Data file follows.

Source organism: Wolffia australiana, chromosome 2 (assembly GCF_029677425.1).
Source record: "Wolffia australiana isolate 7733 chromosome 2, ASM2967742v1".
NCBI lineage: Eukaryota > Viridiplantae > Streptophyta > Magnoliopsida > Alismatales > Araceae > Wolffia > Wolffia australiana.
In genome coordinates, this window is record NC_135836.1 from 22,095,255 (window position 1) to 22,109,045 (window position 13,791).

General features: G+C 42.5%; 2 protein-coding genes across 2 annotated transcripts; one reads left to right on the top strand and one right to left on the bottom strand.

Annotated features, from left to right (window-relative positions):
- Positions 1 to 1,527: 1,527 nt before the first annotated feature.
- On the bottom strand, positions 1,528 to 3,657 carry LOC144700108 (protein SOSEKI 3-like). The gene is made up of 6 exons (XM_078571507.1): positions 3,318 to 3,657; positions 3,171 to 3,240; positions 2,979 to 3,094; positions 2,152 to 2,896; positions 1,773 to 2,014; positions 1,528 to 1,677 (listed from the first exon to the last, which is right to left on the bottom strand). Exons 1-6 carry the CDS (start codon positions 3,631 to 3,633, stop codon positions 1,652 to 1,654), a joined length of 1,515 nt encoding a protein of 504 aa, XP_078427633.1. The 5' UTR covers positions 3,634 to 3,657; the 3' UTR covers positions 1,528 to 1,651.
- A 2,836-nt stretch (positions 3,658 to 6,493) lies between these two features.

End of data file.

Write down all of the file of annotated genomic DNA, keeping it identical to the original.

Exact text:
Source organism: Wolffia australiana, chromosome 2 (assembly GCF_029677425.1).
Source record: "Wolffia australiana isolate 7733 chromosome 2, ASM2967742v1".
NCBI lineage: Eukaryota > Viridiplantae > Streptophyta > Magnoliopsida > Alismatales > Araceae > Wolffia > Wolffia australiana.
In genome coordinates, this window is record NC_135836.1 from 22,095,255 (window position 1) to 22,109,045 (window position 13,791).

General features: G+C 42.5%; 2 protein-coding genes across 2 annotated transcripts; one reads left to right on the top strand and one right to left on the bottom strand.

Annotated features, from left to right (window-relative positions):
- Positions 1 to 1,527: 1,527 nt before the first annotated feature.
- On the bottom strand, positions 1,528 to 3,657 carry LOC144700108 (protein SOSEKI 3-like). The gene is made up of 6 exons (XM_078571507.1): positions 3,318 to 3,657; positions 3,171 to 3,240; positions 2,979 to 3,094; positions 2,152 to 2,896; positions 1,773 to 2,014; positions 1,528 to 1,677 (listed from the first exon to the last, which is right to left on the bottom strand). Exons 1-6 carry the CDS (start codon positions 3,631 to 3,633, stop codon positions 1,652 to 1,654), a joined length of 1,515 nt encoding a protein of 504 aa, XP_078427633.1. The 5' UTR covers positions 3,634 to 3,657; the 3' UTR covers positions 1,528 to 1,651.
- A 2,836-nt stretch (positions 3,658 to 6,493) lies between these two features.